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Study for "Three Generations," also titled "Brittany Peasants at a Fete Listening to Music"

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Study for "Three Generations," also titled "Brittany Peasants at a Fete Listening to Music"

Artist: William Morris Hunt (American, 1824-1879)

Date: c. 1866
Medium: Charcoal on light tan-colored, medium-weight laid paper
Overall: 11 1/4 × 8 1/2in. (28.6 × 21.6cm)
Signed: Recto, lower left (charcoal): 'WMH' (enclosed in a rectangle)
Markings: Watermark, right edge: "Her[V?]det L[.] B[.] a[?] Brunelle"
Credit Line: Museum Purchase
Object number: 84.2
Text Entries

Hunt was one of the first American artists to participate in the later-nineteenth century’s revival of charcoal drawing.(1) The international popularity of this medium was linked to a growing interest in tonal drawing (called dessin de l’effet) at the expense of linear design.(2) His claim that “the nearest thing to nature is a black-and—white drawing” helps explain why Hunt valued charcoal as a drawing medium.(3)

Sally Webster has suggested that Hunt may have made the MWPI drawing in the summer of 1866 when he was in Dinan, Brittany, at the beginning of his second sojourn in France.(4) On this trip he bought his first box of char- coals. Hunt recalled, “That box was the beginning of all the charcoal-drawing. . . . I took it down into Brittany with me and liked it very much.”(5) Like many of his con- temporaries, Hunt considered his charcoal drawings to be independent works of art and exhibited them during his lifetime.(6)

The MWPI sheet may be a preliminary study for Hunt’s lost painting, Study for “Three Generations” (also titled Brittany Peasants at a Fete Listening to Music).(7) When he was in Barbizon in the early 1850s, Hunt was profoundly influenced by Jean Francois Millet’s subject matter and painting style.(8) That influence waned while Hunt lived in the United States the following decade. However, the seemingly humble subject matter of the MWPI drawing and its blocky and psychologically remote figures suggest a renewed interest in Millet when Hunt returned to France the second time.(9) The qualities of charcoal perfectly suited Hunt’s work habits and esthetic aims. It enabled him to make drawings quickly(10) and was convenient to use out—of—doors. Charcoal allowed Hunt to render effects of light and dark easily and to concentrate on generalized forms instead of minute details.

The MWPI drawing may have been laid down with large charcoal sticks, called gros buissons, that Hunt is known to have favored.(11) Hunt’s skill at exploiting char- coal’s tonal range is apparent in the sheet’s silvery middle tones and dark blacks, which were probably blended with a stump. While many of Hunt’s late charcoal landscapes were made with black lines drawn on a lighter sheet of paper, the MWPI sketch was created by working from dark to light. Hunt made the highlights in the foreground and on the trunks of the trees by erasing the charcoal so that the warm tan paper color is visible. He considered the procedure of working from dark to light more typical of the French artists Maxime Lalanne and Auguste Allongé, who were famous in their day for their charcoal drawings.(12) Like most of his charcoal sketches, the MWPI drawing was made on a rough-toothed laid paper that shows wire marks where the charcoal was applied. This gives the dark tones of the drawing more variety and transparency.(13) And like other Hunt drawings, the composition was framed with charcoal lines on at least three edges to create what Hunt described as “distance” in the composition.(14)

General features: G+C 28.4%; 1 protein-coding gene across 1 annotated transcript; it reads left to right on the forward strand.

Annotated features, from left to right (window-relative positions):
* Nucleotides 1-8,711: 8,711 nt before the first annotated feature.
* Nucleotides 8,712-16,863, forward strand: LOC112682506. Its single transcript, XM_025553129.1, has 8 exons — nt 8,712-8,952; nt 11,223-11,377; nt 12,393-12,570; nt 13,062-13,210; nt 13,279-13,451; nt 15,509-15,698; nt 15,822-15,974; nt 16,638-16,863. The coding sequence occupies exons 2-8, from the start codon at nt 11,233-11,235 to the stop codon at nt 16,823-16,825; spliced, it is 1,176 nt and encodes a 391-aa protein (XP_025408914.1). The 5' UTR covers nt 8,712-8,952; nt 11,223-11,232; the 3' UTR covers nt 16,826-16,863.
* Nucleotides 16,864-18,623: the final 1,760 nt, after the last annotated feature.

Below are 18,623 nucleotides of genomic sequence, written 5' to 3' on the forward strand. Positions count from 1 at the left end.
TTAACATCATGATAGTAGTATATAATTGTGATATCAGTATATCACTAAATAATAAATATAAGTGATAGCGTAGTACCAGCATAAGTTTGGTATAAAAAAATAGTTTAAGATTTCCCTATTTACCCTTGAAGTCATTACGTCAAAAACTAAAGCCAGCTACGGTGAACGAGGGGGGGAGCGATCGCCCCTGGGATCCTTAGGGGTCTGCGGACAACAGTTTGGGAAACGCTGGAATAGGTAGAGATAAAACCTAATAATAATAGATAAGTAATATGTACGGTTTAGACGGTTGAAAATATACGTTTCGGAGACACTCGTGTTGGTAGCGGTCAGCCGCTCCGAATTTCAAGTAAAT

1. Philip G. Hamerton, The Graphic Arts: A Treatise on the Varieties of Drawing, Painting, and Engraving (London: Seeley, Jackson, and Halliday, 1882), 118-19.

2. William Morris Hunt on Painting and Drawing, reprinted from Hunt’s Talks on Art, 1st and 2d ser. (1875, 1883; reprint, Boston: Houghton, Mifflin and Co., 1896 and 1898; reprint, New York: Dover Publications, 1976), introduction by Charles Movalli, vi.

3. Henry C. Angell, Records of William M. Hunt (Boston: James R. Osgood and Co., 1881), 34.

4. Sally Webster to author, June 11, 1992. The subject of the drawing and the style of Hunt’s monogram in the lower left corner suggested to Webster its possible date.

5. Hunt on Painting and Drawing, 87.

6. Sally Webster, William Morris Hunt, 1824- I8 79 (Cambridge, Eng.: Cambridge University Press, 1991), 72, 235. See also Angell, Hunt, 90.

7. Webster to author, June 11, 1992. The painting is cited in Webster, Hunt, 210 n. 5. There is no evidence why or when the MWPI sheet was first titled The Emigrants.

8. Webster, Hunt, 27-38.

9. Compare the MWPI drawing, for example, with Millet’s charcoal, Shepherdess Leaning against a Tree (c. 1857-60, Art Institute of Chicago). This is illustrated as fig. 94 in Hollister Sturges, Jules Breton and the French Rural Tradition (Omaha, Nebr.: Joslyn Art Museum, 1982), 124-25, 127.

10. Angell, Hunt, 8-13.

11. Ibid., Hunt, 7.

12. Ibid., 11-12. These two artists are discussed in Hamerton, The Graphic Arts, 119- 21, 127-28. For Courbet’s use of this procedure see Petra ten-Doesschate Chu, “Into the Modern Era: The Evolution of Realist and Naturalist Drawings,” in Gabriel P. Weisberg, The Realist Tradition: French Painting and Drawing, 1830- 1900 (Cleveland, Ohio: Cleveland Museum of Art, 1980), 27.

13. Hamerton, Graphic Arts, 120.

14. Hunt on Painting and Drawing, 13. The top edge of the MWPI sheet appears to have been cut down.


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